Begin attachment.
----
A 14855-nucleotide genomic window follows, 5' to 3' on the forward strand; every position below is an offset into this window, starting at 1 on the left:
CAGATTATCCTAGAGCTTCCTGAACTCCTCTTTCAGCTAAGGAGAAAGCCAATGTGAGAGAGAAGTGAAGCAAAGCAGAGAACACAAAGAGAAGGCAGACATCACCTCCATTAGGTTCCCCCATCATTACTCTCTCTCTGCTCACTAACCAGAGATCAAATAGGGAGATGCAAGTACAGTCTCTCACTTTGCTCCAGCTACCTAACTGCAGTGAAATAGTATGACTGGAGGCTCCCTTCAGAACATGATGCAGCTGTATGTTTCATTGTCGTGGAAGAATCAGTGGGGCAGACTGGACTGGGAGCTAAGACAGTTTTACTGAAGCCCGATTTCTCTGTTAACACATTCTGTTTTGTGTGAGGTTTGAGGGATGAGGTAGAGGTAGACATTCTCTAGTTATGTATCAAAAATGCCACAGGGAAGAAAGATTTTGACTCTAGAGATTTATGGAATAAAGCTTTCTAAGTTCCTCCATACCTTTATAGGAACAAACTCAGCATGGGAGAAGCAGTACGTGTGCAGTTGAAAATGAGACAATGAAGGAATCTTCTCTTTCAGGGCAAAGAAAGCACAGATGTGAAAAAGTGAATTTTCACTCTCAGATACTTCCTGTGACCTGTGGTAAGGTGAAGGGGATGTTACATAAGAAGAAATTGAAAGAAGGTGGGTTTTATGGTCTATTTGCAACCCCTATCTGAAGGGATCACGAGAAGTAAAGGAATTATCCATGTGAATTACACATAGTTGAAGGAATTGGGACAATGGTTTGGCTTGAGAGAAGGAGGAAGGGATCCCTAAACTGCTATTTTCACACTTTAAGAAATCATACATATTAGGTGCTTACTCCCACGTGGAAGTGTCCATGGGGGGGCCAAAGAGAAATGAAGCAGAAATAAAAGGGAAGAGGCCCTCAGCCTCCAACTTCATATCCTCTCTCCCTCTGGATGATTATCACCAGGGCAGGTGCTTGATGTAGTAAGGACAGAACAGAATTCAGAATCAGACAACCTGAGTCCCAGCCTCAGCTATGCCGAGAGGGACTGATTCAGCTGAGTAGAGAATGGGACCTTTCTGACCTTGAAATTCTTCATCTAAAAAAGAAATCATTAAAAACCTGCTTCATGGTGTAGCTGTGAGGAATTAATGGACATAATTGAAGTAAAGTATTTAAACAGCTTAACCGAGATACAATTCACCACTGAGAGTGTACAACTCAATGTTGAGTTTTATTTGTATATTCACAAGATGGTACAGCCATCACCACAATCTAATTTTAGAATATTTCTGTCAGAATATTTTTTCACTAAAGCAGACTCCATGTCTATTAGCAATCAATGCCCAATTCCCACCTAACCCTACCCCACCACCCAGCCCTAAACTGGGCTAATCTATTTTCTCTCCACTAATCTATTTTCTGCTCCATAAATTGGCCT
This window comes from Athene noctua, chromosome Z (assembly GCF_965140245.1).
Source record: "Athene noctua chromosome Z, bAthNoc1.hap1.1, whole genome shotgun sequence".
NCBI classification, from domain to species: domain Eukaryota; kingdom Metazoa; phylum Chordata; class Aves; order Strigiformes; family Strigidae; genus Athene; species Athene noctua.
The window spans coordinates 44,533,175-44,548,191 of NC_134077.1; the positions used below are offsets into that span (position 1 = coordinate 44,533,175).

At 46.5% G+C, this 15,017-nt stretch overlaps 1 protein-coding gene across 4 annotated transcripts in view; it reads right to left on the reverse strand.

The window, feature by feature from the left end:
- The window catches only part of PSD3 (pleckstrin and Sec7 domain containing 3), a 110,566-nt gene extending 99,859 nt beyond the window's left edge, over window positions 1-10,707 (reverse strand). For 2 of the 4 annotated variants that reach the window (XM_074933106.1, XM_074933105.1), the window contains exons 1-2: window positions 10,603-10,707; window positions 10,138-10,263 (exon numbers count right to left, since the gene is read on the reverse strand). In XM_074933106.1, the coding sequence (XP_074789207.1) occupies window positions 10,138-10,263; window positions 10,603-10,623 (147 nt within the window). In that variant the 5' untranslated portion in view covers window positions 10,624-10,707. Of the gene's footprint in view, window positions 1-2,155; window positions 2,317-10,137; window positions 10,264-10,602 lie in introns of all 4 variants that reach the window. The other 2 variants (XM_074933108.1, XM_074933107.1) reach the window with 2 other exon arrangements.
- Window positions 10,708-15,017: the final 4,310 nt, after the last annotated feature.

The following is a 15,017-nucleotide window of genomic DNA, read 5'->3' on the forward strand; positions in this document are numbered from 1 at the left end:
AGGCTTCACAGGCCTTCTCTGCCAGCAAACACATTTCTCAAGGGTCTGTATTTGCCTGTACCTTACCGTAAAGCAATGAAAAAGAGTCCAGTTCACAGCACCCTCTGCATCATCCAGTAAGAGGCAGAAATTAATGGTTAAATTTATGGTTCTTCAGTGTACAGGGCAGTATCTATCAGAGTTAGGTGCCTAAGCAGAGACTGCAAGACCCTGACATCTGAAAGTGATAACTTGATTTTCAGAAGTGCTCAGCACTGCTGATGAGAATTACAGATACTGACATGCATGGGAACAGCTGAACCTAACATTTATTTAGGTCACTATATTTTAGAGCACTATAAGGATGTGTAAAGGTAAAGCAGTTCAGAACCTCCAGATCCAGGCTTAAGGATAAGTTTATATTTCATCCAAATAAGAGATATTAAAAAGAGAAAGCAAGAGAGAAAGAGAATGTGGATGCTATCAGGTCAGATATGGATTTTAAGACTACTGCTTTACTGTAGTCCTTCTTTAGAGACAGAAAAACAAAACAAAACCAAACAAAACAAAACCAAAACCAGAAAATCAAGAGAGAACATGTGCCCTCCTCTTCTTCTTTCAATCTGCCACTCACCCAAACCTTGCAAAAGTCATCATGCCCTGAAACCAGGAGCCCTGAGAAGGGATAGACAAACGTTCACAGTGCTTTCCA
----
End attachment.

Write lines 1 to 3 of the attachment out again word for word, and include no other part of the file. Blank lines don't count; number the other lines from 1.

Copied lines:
A 14855-nucleotide genomic window follows, 5' to 3' on the forward strand; every position below is an offset into this window, starting at 1 on the left:
CAGATTATCCTAGAGCTTCCTGAACTCCTCTTTCAGCTAAGGAGAAAGCCAATGTGAGAGAGAAGTGAAGCAAAGCAGAGAACACAAAGAGAAGGCAGACATCACCTCCATTAGGTTCCCCCATCATTACTCTCTCTCTGCTCACTAACCAGAGATCAAATAGGGAGATGCAAGTACAGTCTCTCACTTTGCTCCAGCTACCTAACTGCAGTGAAATAGTATGACTGGAGGCTCCCTTCAGAACATGATGCAGCTGTATGTTTCATTGTCGTGGAAGAATCAGTGGGGCAGACTGGACTGGGAGCTAAGACAGTTTTACTGAAGCCCGATTTCTCTGTTAACACATTCTGTTTTGTGTGAGGTTTGAGGGATGAGGTAGAGGTAGACATTCTCTAGTTATGTATCAAAAATGCCACAGGGAAGAAAGATTTTGACTCTAGAGATTTATGGAATAAAGCTTTCTAAGTTCCTCCATACCTTTATAGGAACAAACTCAGCATGGGAGAAGCAGTACGTGTGCAGTTGAAAATGAGACAATGAAGGAATCTTCTCTTTCAGGGCAAAGAAAGCACAGATGTGAAAAAGTGAATTTTCACTCTCAGATACTTCCTGTGACCTGTGGTAAGGTGAAGGGGATGTTACATAAGAAGAAATTGAAAGAAGGTGGGTTTTATGGTCTATTTGCAACCCCTATCTGAAGGGATCACGAGAAGTAAAGGAATTATCCATGTGAATTACACATAGTTGAAGGAATTGGGACAATGGTTTGGCTTGAGAGAAGGAGGAAGGGATCCCTAAACTGCTATTTTCACACTTTAAGAAATCATACATATTAGGTGCTTACTCCCACGTGGAAGTGTCCATGGGGGGGCCAAAGAGAAATGAAGCAGAAATAAAAGGGAAGAGGCCCTCAGCCTCCAACTTCATATCCTCTCTCCCTCTGGATGATTATCACCAGGGCAGGTGCTTGATGTAGTAAGGACAGAACAGAATTCAGAATCAGACAACCTGAGTCCCAGCCTCAGCTATGCCGAGAGGGACTGATTCAGCTGAGTAGAGAATGGGACCTTTCTGACCTTGAAATTCTTCATCTAAAAAAGAAATCATTAAAAACCTGCTTCATGGTGTAGCTGTGAGGAATTAATGGACATAATTGAAGTAAAGTATTTAAACAGCTTAACCGAGATACAATTCACCACTGAGAGTGTACAACTCAATGTTGAGTTTTATTTGTATATTCACAAGATGGTACAGCCATCACCACAATCTAATTTTAGAATATTTCTGTCAGAATATTTTTTCACTAAAGCAGACTCCATGTCTATTAGCAATCAATGCCCAATTCCCACCTAACCCTACCCCACCACCCAGCCCTAAACTGGGCTAATCTATTTTCTCTCCACTAATCTATTTTCTGCTCCATAAATTGGCCT
This window comes from Athene noctua, chromosome Z (assembly GCF_965140245.1).